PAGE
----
I partook once in a campaign by an environmental group, Earth First, to legally confiscate mahogany products from a Jewsons – well-known timber merchant with a store in Edinburgh. Why legally? Because it had become clear that the only wood of this South American tree left that was suitable commercially, would be in protected areas like indigenous peoples’ reserves. That means it is stolen property. A group of about 10 of us went into Jewsons, interviewed a shop assistant and walked out with as much of the stuff as we can carry. We drove with a minibus down to the local police station and declared the stolen goods. To our surprise, they turned the situation around and put us under arrest for theft, and escorted us to their cells, where we would have to remain until Jewsons decided whether or not to press the charges! The superintendent remarked that we should feel honoured to be imprisoned in the oldest cells in the UK. They were certainly very spartan, with no soft surfaces at all: a bit like a large urinal!
In the end, Jewsons wisely decided to let us off the hook and even removed mahogany products from their shelves. We had quite a bit of media presence on the occasion and I am sure they saw It could snowball. Whatever the faults of activist groups like Earth First, they demonstrate the need to rise to the occasion and break out of the comfort zone of timidity.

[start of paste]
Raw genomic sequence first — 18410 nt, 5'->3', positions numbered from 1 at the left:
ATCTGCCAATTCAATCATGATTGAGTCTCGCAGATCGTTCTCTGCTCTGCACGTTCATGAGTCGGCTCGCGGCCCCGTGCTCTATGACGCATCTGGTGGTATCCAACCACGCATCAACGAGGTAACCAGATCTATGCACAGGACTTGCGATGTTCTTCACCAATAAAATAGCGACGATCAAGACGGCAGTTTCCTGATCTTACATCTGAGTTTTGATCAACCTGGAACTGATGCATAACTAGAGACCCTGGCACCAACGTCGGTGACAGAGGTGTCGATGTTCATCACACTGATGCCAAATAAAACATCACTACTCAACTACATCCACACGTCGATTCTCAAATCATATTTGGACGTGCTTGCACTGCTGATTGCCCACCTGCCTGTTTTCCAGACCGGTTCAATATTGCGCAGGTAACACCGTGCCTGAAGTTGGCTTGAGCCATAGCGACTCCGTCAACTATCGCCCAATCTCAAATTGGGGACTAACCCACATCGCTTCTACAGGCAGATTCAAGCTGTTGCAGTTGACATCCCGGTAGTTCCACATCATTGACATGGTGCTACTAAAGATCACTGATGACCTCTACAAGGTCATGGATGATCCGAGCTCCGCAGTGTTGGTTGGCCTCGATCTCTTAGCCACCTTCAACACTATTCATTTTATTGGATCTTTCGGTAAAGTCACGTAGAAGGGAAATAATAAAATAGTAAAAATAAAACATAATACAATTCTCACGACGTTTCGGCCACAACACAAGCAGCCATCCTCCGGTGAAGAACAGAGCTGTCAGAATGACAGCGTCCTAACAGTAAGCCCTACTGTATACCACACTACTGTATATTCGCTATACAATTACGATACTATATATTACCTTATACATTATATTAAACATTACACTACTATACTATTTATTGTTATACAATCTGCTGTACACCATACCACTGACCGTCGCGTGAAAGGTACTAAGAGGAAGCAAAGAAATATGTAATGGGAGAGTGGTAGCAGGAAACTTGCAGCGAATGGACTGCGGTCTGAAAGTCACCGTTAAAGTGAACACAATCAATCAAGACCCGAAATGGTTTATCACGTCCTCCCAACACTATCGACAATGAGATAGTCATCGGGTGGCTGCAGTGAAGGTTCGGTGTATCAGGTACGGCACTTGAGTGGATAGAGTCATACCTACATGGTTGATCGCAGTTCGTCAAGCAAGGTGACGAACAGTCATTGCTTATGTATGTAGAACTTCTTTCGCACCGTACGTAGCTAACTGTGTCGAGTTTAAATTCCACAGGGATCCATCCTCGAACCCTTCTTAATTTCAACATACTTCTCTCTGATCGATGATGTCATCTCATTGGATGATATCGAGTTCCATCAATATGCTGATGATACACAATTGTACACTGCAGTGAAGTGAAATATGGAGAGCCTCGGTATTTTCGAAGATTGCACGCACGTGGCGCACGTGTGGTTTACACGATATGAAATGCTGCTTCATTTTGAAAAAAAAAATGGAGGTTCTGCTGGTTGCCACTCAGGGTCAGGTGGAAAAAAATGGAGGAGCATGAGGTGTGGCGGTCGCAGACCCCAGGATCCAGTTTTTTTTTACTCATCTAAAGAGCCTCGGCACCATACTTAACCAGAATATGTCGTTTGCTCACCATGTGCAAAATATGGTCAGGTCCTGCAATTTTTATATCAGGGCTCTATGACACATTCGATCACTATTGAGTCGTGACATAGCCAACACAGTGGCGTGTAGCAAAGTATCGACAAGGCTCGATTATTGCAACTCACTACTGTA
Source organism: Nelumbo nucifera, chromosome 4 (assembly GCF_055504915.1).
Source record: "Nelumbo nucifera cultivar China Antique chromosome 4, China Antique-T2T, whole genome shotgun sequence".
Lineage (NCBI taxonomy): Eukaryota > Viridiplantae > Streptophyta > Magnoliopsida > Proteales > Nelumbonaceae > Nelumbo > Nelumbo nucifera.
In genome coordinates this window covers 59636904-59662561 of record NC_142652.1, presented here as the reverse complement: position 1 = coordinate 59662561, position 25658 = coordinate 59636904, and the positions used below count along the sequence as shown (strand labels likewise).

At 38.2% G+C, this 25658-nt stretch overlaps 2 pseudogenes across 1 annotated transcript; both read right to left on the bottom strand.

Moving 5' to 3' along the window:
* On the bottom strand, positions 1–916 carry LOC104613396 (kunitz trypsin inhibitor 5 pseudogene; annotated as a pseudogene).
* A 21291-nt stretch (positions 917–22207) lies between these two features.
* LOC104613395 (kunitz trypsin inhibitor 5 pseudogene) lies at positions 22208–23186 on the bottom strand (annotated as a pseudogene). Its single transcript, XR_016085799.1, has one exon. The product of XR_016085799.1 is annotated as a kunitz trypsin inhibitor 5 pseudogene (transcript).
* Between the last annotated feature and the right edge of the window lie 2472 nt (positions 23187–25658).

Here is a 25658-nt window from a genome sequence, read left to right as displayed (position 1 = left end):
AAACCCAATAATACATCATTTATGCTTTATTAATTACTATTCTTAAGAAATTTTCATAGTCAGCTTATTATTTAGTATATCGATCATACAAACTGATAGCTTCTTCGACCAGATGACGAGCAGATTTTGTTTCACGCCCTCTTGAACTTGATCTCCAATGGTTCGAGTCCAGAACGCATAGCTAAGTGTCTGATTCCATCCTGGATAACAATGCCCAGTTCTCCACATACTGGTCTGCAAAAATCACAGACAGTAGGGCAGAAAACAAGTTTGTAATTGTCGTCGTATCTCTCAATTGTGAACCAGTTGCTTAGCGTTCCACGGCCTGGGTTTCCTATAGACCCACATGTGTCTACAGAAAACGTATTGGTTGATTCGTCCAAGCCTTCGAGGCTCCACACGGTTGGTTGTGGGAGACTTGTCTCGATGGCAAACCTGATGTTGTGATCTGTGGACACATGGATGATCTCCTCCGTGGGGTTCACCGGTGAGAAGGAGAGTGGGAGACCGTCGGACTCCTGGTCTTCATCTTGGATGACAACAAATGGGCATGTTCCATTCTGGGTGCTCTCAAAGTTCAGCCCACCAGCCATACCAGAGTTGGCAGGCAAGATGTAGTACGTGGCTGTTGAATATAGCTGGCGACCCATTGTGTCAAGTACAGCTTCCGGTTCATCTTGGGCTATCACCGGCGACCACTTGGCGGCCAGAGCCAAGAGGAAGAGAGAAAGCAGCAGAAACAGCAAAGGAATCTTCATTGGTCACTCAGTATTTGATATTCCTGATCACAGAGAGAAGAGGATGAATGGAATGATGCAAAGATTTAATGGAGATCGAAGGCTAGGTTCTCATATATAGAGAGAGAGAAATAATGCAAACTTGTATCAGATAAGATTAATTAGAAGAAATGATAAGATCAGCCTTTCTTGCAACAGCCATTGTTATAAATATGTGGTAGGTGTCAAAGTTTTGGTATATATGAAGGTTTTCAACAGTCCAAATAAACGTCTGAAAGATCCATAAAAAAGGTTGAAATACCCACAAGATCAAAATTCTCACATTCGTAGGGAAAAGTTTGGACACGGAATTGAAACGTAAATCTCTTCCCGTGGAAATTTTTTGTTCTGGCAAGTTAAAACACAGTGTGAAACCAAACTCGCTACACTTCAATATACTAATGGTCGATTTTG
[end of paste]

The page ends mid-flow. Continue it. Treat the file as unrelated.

I started teaching guitar and English in Munich after deciding that doing film music – my main intention – was unlikely to lead to any rewarding employment. I gather that most often it is regurgitation of slightly moderated MIDI-files (computer files of music that tell synthesizers and samplers what to play) to stressful deadlines. I had already been playing guitar for several years and had developed a passion for flamenco. I formed a flamenco guitar duo with Axel Gottwald and did sporadic gigs for a couple of years until I realised that I still wanted to compose my own music first and foremost. I hope this website speaks for itself on that front!
Since living in Germany I have played with numerous musicians covering a very broad range of genres. Amongst these colleagues was Bavarian musician and comedian, Willy Astor. I performed in his Sounds of Islands project, in major Munich and local venues: Philharmonie, Zirkus Krone, Seebühne Chiemsee, on national German TV and on Willy’s CD.
I have also done various studio recordings with other artists in the Munich scene.
With much perfectionism, finally got my first CD produced in 2008: “Victims or Creators?” – a rich blend of catchy and soulful melodies in a range of musical genres, thought-provoking, humorous and poetic lyrics. Well, I allow myself to write that because the feedback has been equally positive. You can decide for yourself!
Spiral-M is the name of my musical dream. The Spiral bit is symbolic of spiral forms so often found in nature and the universe, even in mystical patterns of events in life itself. Things seem to come around again, but somehow we move forward and develop so that nothing is ever quite the same again. Today so much seems to be spiralling out of control, but in fact we are living in the most exciting times ever in human history – “it’s all or nothing on the inside.”
The “‘M” is not mystical at all. I needed to add it for internet purposes: there are too many spirals out there! M for Matt and Music…….A friend of mine thought it sounded modern and cool. Whatever. it has stuck!
More music coming, please enjoy!